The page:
In 2001, New York City had over 1,000 outdated subway cars on its hands. When they were first introduced in 1959, the old Redbird trains were gorgeous machines, but after four decades of service, it was time for the battered cars to be permanently retired. But rather than take them to a slag heap to be salvaged for scrap or crushed into little metal cubes, the city took 619 of the cars, stripped them of their windows and oily undercarriages, steam cleaned them, and then hauled the 20,000 pound metal boxes down to Delaware on a freighter ship. Then they dumped them all into the sea.
African Silt Travels to the Reefs of the Bahamas: Desertification of both the Sahara and the Sahel on the African continent is causing silt to travel westward, settling on and slowly choking the reefs of Grand Cay island. The limestone reefs date back to the Jurassic Period.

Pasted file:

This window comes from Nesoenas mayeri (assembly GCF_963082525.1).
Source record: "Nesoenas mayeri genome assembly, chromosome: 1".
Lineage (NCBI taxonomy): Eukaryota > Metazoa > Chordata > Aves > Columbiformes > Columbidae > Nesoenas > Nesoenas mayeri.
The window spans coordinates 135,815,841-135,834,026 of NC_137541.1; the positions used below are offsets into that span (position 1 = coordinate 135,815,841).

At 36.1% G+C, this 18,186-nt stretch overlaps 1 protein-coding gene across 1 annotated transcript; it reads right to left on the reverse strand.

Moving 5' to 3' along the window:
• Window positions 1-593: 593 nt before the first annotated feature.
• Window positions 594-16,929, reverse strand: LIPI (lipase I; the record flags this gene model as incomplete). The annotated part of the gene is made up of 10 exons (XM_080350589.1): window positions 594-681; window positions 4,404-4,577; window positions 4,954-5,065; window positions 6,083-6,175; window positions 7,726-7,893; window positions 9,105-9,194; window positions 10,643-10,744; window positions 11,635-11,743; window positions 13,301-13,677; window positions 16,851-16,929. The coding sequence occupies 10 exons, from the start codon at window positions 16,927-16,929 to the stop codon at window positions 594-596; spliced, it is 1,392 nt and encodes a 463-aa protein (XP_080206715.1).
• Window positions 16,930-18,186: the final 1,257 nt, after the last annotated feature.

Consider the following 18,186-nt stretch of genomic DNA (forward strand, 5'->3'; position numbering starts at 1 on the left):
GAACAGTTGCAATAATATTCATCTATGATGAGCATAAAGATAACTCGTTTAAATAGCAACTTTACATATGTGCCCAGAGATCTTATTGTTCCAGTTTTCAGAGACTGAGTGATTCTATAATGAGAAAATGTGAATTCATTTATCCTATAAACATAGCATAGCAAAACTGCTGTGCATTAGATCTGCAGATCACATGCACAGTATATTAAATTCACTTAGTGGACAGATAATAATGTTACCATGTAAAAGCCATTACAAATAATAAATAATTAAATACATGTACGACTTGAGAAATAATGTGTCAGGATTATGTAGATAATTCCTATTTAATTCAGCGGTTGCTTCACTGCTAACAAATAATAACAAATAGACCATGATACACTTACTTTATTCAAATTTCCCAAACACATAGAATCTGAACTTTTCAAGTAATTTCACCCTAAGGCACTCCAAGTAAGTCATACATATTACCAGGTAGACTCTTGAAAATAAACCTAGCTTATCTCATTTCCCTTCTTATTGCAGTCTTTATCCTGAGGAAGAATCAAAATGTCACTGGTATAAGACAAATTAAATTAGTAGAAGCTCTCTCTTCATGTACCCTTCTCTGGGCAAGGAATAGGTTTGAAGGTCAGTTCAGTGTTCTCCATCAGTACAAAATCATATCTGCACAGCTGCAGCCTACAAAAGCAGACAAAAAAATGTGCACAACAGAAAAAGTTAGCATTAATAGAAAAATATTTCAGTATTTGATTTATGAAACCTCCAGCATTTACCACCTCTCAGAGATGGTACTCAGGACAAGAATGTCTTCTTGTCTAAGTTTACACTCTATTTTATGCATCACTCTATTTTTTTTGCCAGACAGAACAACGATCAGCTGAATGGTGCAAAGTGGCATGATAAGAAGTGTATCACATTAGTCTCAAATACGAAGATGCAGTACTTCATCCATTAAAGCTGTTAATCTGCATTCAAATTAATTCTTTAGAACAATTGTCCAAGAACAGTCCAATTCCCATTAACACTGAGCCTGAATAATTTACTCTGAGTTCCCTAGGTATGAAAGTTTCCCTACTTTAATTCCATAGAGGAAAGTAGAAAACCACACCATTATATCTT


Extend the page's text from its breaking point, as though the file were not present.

Valley of 10,000 Smokes, Alaska, U.S.: In 1912, the Novarupta volcano erupted, spewing 100 times more ash than Mount St. Helens did in its unforgettable 1980 eruption, and covering 40 square miles of the glacial valley in 700 feet of ash.
Melting Glaciers, Iceland: Land that had been covered in ice since before 1550 is now being revealed. Melting glacial ice is freeing volcanic magma from deep below the ground, and as ice sheets continue to shrink, scientists believe that we will see more eruptions in Alaska, Patagonia, and Antarctica.
A high-flying cable car system called Mi Teleférico now connects El Alto, the world’s highest and Bolivia’s second largest city, with La Paz, the capital that sits in the canyon below. The $234 million project’s first line opened at the end of May, offering an affordable route for the 85 to 90 percent of the population that relies on public transportation. Before Mi Teleférico, the only way to travel between the two cities was the winding, congestion-ridden La Paz-El Alto Highway.